2020 has been a tough year for everyone. But for deaf people, the introduction of face-masks and so much of life moving online, has meant that communication barriers have dramatically increased.
As we have adapted to new ways of connecting, it has become clear that communication with the hearing world is a two-way process, and that there are some ways the hearing community could help reduce deaf anxiety.
Need some ideas? Here’s 10 things hearing people could do to help deaf people this year.
Get our attention
The hearing world can be really noisy, especially if you’re a deaf person who uses hearing devices like hearing aids or cochlear implants, where filtering lots of different sounds around you can be tricky.
If you want to speak to a deaf person, make sure to get their attention first with a wave or gentle tap (social distancing withstanding), so they can face you and filter for your voice.
Wear transparent face masks
Whether communicating through speech or BSL, it is vital that deaf people are able to see the faces of everyone speaking, to help them better lipread or read facial cues. Now wearing face-masks is the norm, a large portion of the face is covered.
Over 70% of all communication is non-verbal – so if a deaf person can’t see your face and can’t hear your voice, communication is virtually impossible.
Transparent masks give deaf people a chance to pick up on the 70% non-verbal cues, which can be enough to follow the conversation.
‘It is not about volume for those of us who wear hearing aids. It’s all about clarity.’ (Karen D Albury, Facebook)
Many deaf and hard of hearing people wear hearing aids or have cochlear implants/BAHAs, but these devices only serve to make sounds louder.
Some deaf people lipread, or use devices to help them pair the lip-pattern they see.
One way to help deaf people communicate better? Speak clearly. And don’t shout! Shouting distorts mouth shapes and makes it much harder for deaf people to follow.
Repeat, repeat, repeat
Lipreading is an art, not a science – deaf people are often going to miss parts of conversation.
If they do, just repeat what you’ve said at the same speed and same volume. It might take a few attempts, but be patient. This is even more important with digital communication, where connection issues can make communication even harder.
And, please don’t dismiss us with, ‘Oh, never mind.’ We will get there.
Use positive language around deafness
‘Delete ‘hearing impaired’ from your vocabulary.’ (Maris, Twitter)
Deaf and hard of hearing are (generally) the accepted terms to represent the deaf community.
The term ‘hearing impaired’ implies that deaf people are, in a way, less than hearing people. So this tends to have negative connotations in the deaf community.
If you are in any doubt, just ask which terminology the person prefers to use.
Quite often, the response to, “I’m deaf” is, “I’m sorry” with a sympathetic head tilt, and pity. But it’s important to remember there’s nothing to be sorry about.
Deaf people are okay, and we just need your support to be able to interact. A smile and an offer to help is much appreciated.
Learn British Sign Language
Although not every deaf or hard or hearing person communicates using sign language, those of us who do, have to work harder to communicate in the hearing world.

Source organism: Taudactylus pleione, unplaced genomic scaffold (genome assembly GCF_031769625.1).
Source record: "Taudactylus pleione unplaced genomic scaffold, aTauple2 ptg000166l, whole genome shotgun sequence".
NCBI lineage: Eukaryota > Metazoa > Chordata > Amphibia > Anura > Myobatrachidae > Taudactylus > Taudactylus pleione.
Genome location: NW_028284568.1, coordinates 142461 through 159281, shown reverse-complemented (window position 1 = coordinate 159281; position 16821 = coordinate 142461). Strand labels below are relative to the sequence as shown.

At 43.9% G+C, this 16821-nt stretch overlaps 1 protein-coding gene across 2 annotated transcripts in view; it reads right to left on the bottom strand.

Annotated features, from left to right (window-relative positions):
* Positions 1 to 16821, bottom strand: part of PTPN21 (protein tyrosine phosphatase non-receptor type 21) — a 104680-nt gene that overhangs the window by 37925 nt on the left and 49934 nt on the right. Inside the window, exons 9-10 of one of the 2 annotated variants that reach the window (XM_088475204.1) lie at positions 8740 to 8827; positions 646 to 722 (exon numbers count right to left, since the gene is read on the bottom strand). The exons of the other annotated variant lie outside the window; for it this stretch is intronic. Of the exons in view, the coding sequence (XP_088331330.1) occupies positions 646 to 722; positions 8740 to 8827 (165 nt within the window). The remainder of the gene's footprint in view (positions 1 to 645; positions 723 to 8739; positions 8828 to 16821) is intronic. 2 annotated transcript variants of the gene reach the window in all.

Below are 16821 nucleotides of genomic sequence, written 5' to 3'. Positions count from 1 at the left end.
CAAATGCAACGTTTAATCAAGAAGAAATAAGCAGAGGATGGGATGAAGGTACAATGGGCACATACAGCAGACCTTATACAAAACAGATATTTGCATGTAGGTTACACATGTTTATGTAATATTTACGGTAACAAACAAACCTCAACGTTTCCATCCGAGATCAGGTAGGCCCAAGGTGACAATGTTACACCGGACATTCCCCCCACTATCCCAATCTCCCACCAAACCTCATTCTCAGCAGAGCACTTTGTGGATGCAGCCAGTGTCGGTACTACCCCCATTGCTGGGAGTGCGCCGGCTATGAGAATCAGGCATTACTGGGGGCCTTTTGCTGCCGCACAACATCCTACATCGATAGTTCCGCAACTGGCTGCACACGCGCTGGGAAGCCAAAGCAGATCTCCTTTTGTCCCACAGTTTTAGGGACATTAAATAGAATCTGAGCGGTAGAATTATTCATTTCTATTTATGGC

Learning some basic, conversational BSL would help deaf people communicate more easily, and reduce the social isolation. It’s a great skill to have, and would mean so much to every deaf person you communicate with.
In an age where everything is online, from plays and films, to meetings and zoom parties, captions aren’t just an added extra. For deaf people, they are a necessity.
That’s why it’s vital we ensure all online media is captioned before it is posted. It can make deaf people feel like a burden or an inconvenience if they have to ask for captions or a transcript. (Plus, it’s likely to get more views with captions, as lots of hearing people watch without sound, too, so everyone’s a winner!)
Text rather than phone
For most deaf people, our ears are not reliable, but our eyes are. For some deaf people, (those who are profoundly deaf, CI wearers or those with hearing aid moulds) using a phone is incredibly difficult or nigh-on impossible.
Check with the person first, but a text or email is likely to be an easier way to communicate, for you and us.
Ask deaf people what they need
‘Lived experience is so important.’ James Watson-O’Neil (Twitter)
Deaf people live the deaf experience every day. If there’s something you want to know, just ask. The deaf community would rather answer questions than have to correct misconceptions, and we’re more than happy to explain what we need.
3 takeaways from this article:
- With communication barriers increasing due to the pandemic, there are some easy things hearing people can do to help deaf people this year
- These include: wearing transparent masks, speaking clearly, using captions and being patient
- Most importantly, ask the deaf community what support they need
Looking for more support? We’ve made it our mission to improve the lives of deaf people everywhere. Check out Deaf Unity’s projects to find out what we can do for you. If you’d like to get in touch, contact us here.
This article was written by Evie, a full time primary teacher, full time autism mum and full time campaigner for inclusion and equality. Evie has a passion for all things literary and never goes anywhere without a book.